Screening rats and bootleg-swappers always have a holy grail. It sits at the top of a list of titles, on a folded sheet of notebook paper or in a Word document, bolded, underlined, or marked with a little squiggly star. The list can start as a practical, to-do-type aid, but, after a few years, it becomes a formality, because the kind of person who maintains a list for that long already has the titles memorized. The list is a totem, and the satisfaction of crossing out an item or making a new list rubs some spot and soothes. These lists never get smaller; they only grow more obscure until they are filled with titles the list-maker has only a slim chance of ever seeing.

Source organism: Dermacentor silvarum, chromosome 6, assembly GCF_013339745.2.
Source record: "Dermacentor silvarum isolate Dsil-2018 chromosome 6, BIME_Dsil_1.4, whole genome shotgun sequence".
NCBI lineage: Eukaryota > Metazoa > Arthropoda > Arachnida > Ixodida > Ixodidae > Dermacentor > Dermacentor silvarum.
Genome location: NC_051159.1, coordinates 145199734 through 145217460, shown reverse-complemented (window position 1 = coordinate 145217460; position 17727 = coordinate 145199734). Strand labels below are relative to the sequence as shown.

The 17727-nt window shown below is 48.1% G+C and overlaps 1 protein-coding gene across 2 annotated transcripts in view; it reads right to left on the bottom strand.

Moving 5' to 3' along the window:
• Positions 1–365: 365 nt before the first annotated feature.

People who self-identify as snobs do not keep these kinds of lists, because people who self-identify as snobs are generally undiscerning and uncurious—they are, in short, the kind of people you don’t want to hang around if you’re interested in movies in a serious and possibly unhealthy way. Aching, list-making movie-madness tends to attract two types of people: connoisseurs and goofs. (Note: This is a non-standard taxonomy.) Connoisseurs are organized viewers who need to try everything one by one; they’re the kind of people who attend full retrospectives for directors they don’t like, just to figure out why they don’t like them. Goofs have unpredictable viewing habits; at festivals, they’ll skip the hyped stuff in favor of something that is totally unpromising, but which will probably never screen again.